The classic festival ‘carpet’

My walk to work takes me four and half miles from north London to central London. Unsurprisingly, I see quite a lot of rubbish on my way. And it really, really angers me. Partly I’m angry because in addition to there being lots of rubbish in London, there’s also lots of bins, ideal for putting the rubbish in. But I’m more angry because so much of the rubbish is unnecessary, and exists because it’s more convenient than a version of that product that doesn’t require the generation of waste – water bottles, sandwich packets, plastic bags.To me this represents the root of the reason that we’re a planet rapidly filling up with plastic waste that’s destroying wildlife and polluting the oceans – because as a society, convenience wins. This is the norm, but it isn’t OK and it has to stop.

A rather grim example of the problem we’re causing strikes me every day at Euston, as I walk past a park. Through the railings is the remainder of a squirrel, which is fairly unpleasant. Over the course of two months, it has pretty much disappeared to nothing, back into the soil. Next to it is a plastic fizzy drink bottle, and that looks exactly the same as it did two months ago. In a rather dark and depressing moment of thought, it occurred to me that the vast majority, if not all, the plastic I’ve thrown away during my life will be in existence long after I am. I don’t want to be remembered for the rubbish I’ve created – I want to be remembered for being kind, and a good friend, and all sorts of other lovely things!

This is why a month to highlight the ubiquity of single-use plastic is important. It’s more than just saying that plastic isn’t a great choice for a disposable product, what with it being a material that lasts for ages to package something you’ll use for a few minutes. For me, it’s about saying that convenience isn’t the most important thing, and it’s not OK to be lazy and why the ‘out of sight, out of mind’ mentality that’s all too familiar when it comes to environmental destruction has to change. It’s about wanting to live in an area where people feel happy and proud to be in, where wildlife can be safe, and it’s about not wanting other places to suffer in the extraction of needless oil or where the barely-used plastic gets dumped or burned. It’s about wanting everyone to have this, not just those of us lucky enough to be able to chuck a plastic bottle in a bin and never have to see the consequences.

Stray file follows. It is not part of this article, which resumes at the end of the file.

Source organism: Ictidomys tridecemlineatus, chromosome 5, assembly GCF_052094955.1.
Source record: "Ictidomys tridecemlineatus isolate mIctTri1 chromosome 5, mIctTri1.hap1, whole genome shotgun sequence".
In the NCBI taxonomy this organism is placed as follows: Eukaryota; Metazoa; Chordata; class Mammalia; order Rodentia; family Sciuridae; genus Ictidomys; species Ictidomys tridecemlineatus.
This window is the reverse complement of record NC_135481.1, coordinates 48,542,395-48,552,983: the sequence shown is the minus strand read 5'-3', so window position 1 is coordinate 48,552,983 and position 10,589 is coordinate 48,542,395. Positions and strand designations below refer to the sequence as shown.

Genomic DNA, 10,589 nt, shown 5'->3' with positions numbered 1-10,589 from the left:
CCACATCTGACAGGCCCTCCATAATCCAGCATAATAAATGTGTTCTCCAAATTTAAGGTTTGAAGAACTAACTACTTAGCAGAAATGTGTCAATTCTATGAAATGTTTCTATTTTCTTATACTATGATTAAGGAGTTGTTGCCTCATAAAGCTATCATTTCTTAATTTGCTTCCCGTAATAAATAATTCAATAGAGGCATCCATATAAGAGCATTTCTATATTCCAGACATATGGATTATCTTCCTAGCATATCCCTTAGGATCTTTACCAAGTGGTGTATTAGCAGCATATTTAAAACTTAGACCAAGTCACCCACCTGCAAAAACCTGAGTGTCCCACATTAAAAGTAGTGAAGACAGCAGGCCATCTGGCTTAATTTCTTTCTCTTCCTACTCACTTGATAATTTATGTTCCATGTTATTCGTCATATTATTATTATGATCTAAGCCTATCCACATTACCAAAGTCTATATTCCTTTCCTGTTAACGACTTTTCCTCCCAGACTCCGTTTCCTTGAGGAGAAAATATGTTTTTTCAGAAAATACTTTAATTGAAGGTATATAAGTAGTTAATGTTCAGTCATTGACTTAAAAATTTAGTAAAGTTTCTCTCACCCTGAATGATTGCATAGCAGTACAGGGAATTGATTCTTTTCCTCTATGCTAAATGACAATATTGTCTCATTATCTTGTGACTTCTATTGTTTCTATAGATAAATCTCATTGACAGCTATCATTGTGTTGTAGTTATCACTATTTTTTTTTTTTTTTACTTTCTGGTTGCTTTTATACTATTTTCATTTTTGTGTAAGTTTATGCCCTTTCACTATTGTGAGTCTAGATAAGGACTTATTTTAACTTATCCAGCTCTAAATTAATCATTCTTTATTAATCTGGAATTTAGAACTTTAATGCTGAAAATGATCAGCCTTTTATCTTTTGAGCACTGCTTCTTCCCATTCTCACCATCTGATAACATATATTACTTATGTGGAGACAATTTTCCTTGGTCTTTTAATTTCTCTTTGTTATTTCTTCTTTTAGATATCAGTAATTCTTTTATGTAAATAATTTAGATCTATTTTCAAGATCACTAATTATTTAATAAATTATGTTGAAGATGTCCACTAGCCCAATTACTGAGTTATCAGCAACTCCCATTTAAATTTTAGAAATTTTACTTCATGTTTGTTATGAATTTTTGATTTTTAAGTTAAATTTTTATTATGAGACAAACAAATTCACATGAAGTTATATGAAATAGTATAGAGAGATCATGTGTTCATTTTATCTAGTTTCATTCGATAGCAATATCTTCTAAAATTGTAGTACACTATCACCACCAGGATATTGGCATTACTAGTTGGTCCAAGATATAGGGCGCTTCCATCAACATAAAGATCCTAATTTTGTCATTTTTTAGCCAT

I think everyone wants to live in an area that feels nice to be in, and isn’t teeming with rubbish, and I know that for many people, convenience is the most important thing because they have so many other things to worry about that they don’t have time for this. But lots of us do have the time, and also the energy and passion. By spreading the word, lobbying companies to make better choices, and taking the time to choose carefully and kindly, we are making a step in the right direction. Hopefully once the path has been trodden, others will see it and follow too.

Bring on tomorrow and let’s do this! xx

2 thoughts on “Preparing for Plastic Free July

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